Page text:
Two discussions today that made me think about something.
The question of needing people to identify with in fiction was raised, and also the question of “translating” fiction to make it more comprehensible and easy to identify with. Some people seem to only be interested in reading about people exactly like themselves — and other people seem to imagine that people would do that.
I’ve run into both kinds — middle-class middle-aged British women who will only read books by Margaret Drabble and Doris Lessing, and also perfectly well-meaning people who told me I couldn’t possibly like SF because there weren’t any girls in it. I remember a teacher actually taking a book I had already read out of my hands at a junior school book sale and saying I wouldn’t like it because there weren’t any girls. Smugly knowing best, she refused to take my money for it.
(That particular book wasn’t actually SF. It was a really brilliant adventure story about three boys and a silver mine in Africa and a plane and international jewel thieves and a volcano. At one point the kids climb down actually inside the volcano to hide, and at another point the volcano erupts, quite thrillingly. It had a blue cover… and it probably isn’t anything like as good as I remember, as I was about six at the time. But I remain indignant! And fond of volcanoes.)
Thinking about this, if I were to want to read books about someone just like me… well, there isn’t anyone just like me. And if I were to look for them, whatever would I use as the sort criteria? Short Welsh women SF writers of forty who have been married twice and emigrated to Montreal aren’t really a demographic. Even if I broadened it and was prepared to read about ones with any job, or any sexual orientation… or even tall ones… or even ones who emigrated to other places… not until I broadened it enough to accept men and then people of any age would I get any books at all, and then it would only be How Green Was My Valley, which I’ve already read and even if I hadn’t wouldn’t last me long. Even if there were a vast literature of my experience, wouldn’t it be awfully boring? Even if it explored different nuances, surely it would get to feel much the same?
I have long thought that the supposed problem men have with reading from female POV comes about through their having so many things to read from male POV that they can be picky and never learn how to do it. (I know there are plenty of men who do learn it without any problem, I’m just talking about the ones I’ve run into, mostly on rasfw, who do have this problem.) If I had limited myself to female POV, growing up, I’d have run through all there was in the house very quickly. And once you’ve been David Copperfield and Tom Sawyer and Merlin and Theseus before you’re ten, mere gender seems no barrier. It can do weird things — I know I identified terribly with Nicholas Urfe in The Magus when I was about sixteen, but the whole bizarre thing of Woman as Mystery in the novel translated the other way for me without any problem, I read it as an entirely gender-neutral People-Who-One-Might-Be-Romantically-Int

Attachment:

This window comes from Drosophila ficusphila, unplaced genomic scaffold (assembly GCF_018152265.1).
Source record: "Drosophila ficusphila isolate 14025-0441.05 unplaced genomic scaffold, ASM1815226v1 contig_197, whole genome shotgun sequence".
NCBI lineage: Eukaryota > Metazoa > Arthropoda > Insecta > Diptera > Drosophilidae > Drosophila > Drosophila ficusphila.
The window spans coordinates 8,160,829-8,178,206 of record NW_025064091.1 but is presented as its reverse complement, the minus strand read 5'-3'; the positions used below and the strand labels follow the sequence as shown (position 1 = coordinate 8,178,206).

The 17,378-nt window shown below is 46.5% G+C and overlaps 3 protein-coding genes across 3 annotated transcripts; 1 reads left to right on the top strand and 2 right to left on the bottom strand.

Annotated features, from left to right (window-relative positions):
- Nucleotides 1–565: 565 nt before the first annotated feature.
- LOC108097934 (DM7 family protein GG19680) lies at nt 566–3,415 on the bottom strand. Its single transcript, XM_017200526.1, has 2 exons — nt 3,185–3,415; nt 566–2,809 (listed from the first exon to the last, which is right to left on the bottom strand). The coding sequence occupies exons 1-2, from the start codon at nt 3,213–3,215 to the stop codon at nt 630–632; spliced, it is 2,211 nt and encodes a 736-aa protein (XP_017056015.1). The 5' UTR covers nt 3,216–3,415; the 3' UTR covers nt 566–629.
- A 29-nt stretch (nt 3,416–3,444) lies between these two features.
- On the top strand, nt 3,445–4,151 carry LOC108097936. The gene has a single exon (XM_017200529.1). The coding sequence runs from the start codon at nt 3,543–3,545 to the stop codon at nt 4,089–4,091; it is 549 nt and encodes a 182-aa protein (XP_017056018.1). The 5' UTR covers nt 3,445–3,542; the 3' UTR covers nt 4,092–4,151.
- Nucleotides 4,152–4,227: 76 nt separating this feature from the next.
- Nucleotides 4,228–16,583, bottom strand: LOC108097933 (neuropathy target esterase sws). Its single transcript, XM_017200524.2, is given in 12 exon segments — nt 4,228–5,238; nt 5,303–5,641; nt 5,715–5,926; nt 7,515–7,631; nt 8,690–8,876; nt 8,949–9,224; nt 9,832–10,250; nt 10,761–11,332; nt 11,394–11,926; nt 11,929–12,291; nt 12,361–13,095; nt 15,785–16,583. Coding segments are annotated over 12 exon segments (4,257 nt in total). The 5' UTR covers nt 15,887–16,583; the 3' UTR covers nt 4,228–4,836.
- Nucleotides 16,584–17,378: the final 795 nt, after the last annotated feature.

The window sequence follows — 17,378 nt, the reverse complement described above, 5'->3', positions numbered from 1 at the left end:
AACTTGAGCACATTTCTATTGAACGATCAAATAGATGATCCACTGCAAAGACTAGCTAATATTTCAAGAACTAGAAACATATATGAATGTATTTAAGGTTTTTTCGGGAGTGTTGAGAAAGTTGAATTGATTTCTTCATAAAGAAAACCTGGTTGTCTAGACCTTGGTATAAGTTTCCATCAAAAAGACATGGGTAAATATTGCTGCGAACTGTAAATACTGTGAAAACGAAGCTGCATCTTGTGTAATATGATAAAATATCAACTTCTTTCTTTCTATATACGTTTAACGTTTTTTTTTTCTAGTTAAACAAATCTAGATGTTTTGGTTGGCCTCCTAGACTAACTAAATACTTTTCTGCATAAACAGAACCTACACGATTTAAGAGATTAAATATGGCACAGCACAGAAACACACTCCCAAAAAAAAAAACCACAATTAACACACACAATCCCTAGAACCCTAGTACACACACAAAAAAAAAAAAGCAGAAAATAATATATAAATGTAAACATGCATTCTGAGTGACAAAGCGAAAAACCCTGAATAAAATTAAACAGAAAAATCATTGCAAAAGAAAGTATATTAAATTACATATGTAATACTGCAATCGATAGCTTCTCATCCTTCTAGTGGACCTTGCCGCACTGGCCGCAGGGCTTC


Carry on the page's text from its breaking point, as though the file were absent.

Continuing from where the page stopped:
When I was a child, certainly, and also later to some extent, I read everything as SF. Nothing I read was about anyone even vaguely like me, or families even vaguely like mine. I didn’t know anything about the world. Everything informed me. Everything had world-building. I read a number of C.19 US children’s books, and the early C.20 Canadian Anne books, and I uncritically and unhesitatingly understood them, accepted the oddities, and never for a moment stopped to consider that they were not contemporary. In about 1970 at the age of six, I accepted both Little Women and Tom Sawyer as how America was, and Anne of Green Gables as how Canada was. At the same age I recognised that David Copperfield and Jane Eyre were set in the past — at least, I think I did.
I wonder if this is what children do, because to some extent they have to; they don’t know the world, they construct the world from the story, they accept what they’re shown and build things up from details. Reading as SF. A child reading about someone taking their clothes from a closet accepts and understands what a closet is, even though they keep their own clothes in a wardrobe, and even if they imagine a closet as something exotic and far more different from a wardrobe than it is, has widened their world — and heck, a closet is different, it’s built in and integral, whereas a wardrobe is (theoretically) moveable. A child who had that experience can, as an adult, move into a house and hear their spouse say “Look! Built-in wardrobes!” and say with a dawning sense of wonder “I do believe that may in fact be a closet! I’ve read about those.”
This is, of course, why it is so fundamentally important never to dumb things down for children. Standardizing spelling may make sense, but anything beyond that is depriving those children of delight not only now but throughout their lives.
(Even the spelling thing — I spent some years convinced that “color” was a US term used specifically for skin colour, useful and appropriate because of their difficult history in that area.)
And if you try to make people read things that are “appropriate” and that they can “identify” with, you might stunt their ability to identify and empathise with people different from themselves, you may stop them ever being able to read outside a narrow range — just as if you’d made them wear sunglasses until they could no longer see colour. Not to mention that they might never forgive you for not letting them own and re-read that book with the volcano and the blue cover.